I actually was a silly twit this time too. I was on a new bike (a rental) that was actually much more advanced than my usual one and had a feature I had barely practiced with (a drop seat) that requires a new technique. It had rained heavily the day before so it was wet (& living in California I have very limited experience mountain biking in the rain), and I was behind the pack as my chain had come off. (There was a guide sweeping the rear who fixed it for me). So when I got to the first challenging down hill slope I didn’t do the sensible thing of stopping & walking to the bottom to check it or do what 75% of the group did and walked their bike down it, I just thought, “I can do that’ and plunged down it. Not quite sure exactly why I fell but I went over the bars slightly to the right (luckily missed a tree) & hit the ground on the downslope hard on my right side. In any sport any one of new equipment, new environment, new technique means you should err on the side of caution and I had all 3, yet just went for it! Very bad decision!

After I got up I thought I had just badly winded myself. The guide helped me back on the bike & I rode on. For the next 5 miles or so he helped push me up the steeper bits of a climb (he had an eBike). I actually did a slightly less challenging but still tough downslope section & a friend gave me a big dose of Tylenol at the next stop point. I actually crashed again after that (slipped on a wet rock) but landed ok on my elbow which was padded (as were my knees but not my torso) and only had some slight scratches but I made it to lunch feeling sore but OK.

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The Digital Health Update from Europe: Startups, Funding, Frontiers Health & More

BY JESSICA DaMASSA

Roberto Ascione, CEO of European marketing and innovation consultancy, Healthware Group, and Chairman of Europe’s premier digital health conference, Frontiers Health, literally has a front-row seat to all the happenings in Europe’s scaling digital health, digital therapeutics, and telehealth markets.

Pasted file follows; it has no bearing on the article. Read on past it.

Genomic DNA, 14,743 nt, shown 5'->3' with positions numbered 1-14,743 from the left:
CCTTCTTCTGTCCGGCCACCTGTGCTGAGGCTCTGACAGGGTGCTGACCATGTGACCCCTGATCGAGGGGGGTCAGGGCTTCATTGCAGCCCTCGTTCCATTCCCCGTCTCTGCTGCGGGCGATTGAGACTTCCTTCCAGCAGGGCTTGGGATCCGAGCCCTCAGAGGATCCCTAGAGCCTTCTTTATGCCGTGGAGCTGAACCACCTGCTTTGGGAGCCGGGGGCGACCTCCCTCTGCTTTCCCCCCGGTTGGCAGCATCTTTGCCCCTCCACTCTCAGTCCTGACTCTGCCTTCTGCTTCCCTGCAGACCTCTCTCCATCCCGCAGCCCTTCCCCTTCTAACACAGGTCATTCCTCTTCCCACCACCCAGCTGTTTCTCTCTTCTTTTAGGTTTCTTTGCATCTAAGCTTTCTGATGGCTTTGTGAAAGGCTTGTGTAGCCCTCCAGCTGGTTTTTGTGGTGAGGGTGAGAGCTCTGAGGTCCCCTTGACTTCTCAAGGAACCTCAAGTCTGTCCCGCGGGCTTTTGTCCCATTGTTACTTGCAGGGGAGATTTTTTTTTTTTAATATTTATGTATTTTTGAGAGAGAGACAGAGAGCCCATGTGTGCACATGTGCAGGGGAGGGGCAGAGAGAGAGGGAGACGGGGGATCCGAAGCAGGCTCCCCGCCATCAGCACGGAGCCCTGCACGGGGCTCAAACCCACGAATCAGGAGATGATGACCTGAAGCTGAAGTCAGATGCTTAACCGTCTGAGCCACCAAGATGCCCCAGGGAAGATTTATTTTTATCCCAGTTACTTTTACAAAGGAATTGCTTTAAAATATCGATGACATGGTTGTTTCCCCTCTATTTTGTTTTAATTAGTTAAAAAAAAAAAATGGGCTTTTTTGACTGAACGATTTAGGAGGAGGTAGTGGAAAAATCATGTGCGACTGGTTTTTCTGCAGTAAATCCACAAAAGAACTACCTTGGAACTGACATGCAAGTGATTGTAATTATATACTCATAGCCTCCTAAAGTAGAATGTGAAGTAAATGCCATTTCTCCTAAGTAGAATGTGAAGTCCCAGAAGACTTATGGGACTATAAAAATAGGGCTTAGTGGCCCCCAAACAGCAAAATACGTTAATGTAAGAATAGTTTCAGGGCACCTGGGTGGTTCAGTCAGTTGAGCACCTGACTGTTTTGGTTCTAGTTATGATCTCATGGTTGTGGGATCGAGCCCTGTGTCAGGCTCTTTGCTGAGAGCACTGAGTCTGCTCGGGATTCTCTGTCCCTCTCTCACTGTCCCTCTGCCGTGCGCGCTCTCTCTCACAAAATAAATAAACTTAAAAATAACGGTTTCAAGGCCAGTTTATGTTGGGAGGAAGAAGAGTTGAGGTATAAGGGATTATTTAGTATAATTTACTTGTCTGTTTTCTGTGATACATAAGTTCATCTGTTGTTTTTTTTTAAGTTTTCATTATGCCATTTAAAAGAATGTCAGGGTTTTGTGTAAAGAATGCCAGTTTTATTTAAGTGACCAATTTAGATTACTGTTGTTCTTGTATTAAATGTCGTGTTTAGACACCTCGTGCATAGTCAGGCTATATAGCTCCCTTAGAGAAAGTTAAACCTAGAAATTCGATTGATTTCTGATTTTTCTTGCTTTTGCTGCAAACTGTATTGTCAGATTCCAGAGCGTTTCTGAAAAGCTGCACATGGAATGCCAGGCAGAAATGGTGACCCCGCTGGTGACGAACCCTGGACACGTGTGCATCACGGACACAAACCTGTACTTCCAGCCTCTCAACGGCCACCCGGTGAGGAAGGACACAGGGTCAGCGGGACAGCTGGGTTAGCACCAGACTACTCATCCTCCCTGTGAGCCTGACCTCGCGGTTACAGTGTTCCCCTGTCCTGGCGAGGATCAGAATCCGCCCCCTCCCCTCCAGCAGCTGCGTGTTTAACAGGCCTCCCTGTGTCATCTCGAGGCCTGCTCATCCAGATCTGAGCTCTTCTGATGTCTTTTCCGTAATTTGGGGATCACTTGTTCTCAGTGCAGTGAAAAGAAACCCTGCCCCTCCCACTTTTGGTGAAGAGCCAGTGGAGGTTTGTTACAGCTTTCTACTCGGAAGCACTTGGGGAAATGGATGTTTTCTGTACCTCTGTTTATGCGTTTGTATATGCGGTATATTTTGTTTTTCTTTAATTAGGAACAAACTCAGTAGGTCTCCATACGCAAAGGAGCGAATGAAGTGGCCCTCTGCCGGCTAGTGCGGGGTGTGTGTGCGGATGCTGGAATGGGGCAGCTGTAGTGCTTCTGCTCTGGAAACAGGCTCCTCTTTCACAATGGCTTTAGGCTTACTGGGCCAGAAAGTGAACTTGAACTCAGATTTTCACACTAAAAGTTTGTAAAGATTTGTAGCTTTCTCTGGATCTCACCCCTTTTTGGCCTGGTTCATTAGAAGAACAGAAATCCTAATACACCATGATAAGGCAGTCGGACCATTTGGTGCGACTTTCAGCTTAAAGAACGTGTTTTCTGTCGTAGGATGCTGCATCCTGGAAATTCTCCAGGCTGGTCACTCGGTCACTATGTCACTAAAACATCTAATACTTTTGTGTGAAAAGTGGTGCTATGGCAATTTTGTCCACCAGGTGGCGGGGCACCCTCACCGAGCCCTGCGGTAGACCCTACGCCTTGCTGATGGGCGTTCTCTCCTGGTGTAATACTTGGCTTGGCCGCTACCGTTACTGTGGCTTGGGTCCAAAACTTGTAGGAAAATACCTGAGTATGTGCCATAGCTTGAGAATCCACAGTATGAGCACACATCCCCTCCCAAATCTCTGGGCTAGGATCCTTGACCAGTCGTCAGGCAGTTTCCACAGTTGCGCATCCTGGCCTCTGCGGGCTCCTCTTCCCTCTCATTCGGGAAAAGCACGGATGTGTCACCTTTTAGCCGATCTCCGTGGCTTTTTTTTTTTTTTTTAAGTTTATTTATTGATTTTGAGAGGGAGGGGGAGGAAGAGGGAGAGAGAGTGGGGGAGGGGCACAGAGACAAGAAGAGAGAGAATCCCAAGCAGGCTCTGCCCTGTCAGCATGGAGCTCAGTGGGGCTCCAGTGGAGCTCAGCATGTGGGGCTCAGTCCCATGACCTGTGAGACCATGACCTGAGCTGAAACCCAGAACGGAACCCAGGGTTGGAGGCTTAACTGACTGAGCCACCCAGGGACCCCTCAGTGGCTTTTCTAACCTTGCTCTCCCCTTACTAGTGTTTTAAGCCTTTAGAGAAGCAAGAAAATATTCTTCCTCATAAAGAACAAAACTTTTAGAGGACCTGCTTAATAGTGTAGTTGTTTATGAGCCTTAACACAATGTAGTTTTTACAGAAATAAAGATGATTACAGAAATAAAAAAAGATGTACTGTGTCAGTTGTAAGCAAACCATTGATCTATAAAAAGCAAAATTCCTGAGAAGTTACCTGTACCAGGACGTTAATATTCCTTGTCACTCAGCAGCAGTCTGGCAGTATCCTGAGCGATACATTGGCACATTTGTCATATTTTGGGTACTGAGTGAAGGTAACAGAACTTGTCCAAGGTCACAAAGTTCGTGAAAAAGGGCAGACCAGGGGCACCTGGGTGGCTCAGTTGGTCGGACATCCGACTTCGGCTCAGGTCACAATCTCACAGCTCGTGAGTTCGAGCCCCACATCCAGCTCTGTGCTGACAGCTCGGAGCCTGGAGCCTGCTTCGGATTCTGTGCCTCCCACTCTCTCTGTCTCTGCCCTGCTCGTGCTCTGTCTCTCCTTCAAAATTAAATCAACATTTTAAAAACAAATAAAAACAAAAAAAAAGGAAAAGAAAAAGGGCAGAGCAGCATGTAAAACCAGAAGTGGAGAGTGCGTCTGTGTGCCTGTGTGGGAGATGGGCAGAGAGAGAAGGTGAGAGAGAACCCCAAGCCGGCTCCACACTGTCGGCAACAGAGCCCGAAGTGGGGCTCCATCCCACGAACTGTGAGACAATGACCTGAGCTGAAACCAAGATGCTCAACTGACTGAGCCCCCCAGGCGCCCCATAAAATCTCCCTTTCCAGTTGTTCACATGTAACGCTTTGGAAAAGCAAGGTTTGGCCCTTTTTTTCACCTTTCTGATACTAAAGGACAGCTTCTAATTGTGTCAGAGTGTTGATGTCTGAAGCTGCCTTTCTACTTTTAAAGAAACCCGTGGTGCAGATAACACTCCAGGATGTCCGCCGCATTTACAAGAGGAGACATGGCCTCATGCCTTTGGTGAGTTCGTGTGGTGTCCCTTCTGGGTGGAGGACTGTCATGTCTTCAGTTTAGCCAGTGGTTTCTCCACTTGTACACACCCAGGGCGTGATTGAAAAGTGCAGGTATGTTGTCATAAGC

With juuuust enough time for American investors and innovators to snag their own ticket for a seat at Frontiers Health in Milan on October 20-21, 2022, we check in with Roberto to see if European health tech startups are fairing any better than their US-based counterparts, if EU-based investors are just as flush with funding as they have been through the pandemic, and if enthusiasm is still high for virtual care and digital health among government healthcare organizations, their health systems, and their patients.

Europe is NOT the same market as the US, and Roberto details some notable differences in the state-of-play and top-of-mind issues facing health tech across the pond. Many of these topics will take center stage at Frontiers Health, including some important governance conversations around digital therapeutics. For the gossip on what’s happening in health tech in Europe, check out this interview and for more on what’s on the agenda at Frontiers (which can be attended virtually for those averse to Milan 😉) head on over to www.frontiers.health.

Truth and Trust in Science: Are They Negotiable?

BY MIKE MAGEE

“The key is trust. It is when people feel totally alienated and isolated that the society breaks down. Telling the truth is what held society together.”

Those words were voiced sixteen years ago in Washington, D.C. It was October 17, 2006. The HHS/CDC sponsored workshop that day was titled “Pandemic Influenza – Past, Present, Future: Communicating Today Based on the Lessons from the 1918-1919 Influenza Pandemic.”

The speaker responsible for the quote above was writer/historian and Johns Hopkins School of Public Health adviser, John M. Barry. His opening quote from George Bernard Shaw set a somewhat pessimistic (and as we would learn 14 years later, justified) tone for the day:

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Health Care Execs Behaving Badly

BY KIM BELLARD

In the midst of a pandemic during which health care workers proved themselves to be very bit the heroes we like to think of them as being, it’s sobering to be reminded that the system they work in is filled with perverse incentives that work against patients’ best interests.  Four pieces of excellent journalism – two from The New York Times, and two from Kaiser Health News — this week brought that front and center.  

If you haven’t read them yet, I urge you to do so, but, while you might enjoy the writing, don’t expect to enjoy their content.

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NeuroFlow & The Tech that Jumps the Care Gaps Between Physical Check-ups & Mental Health Care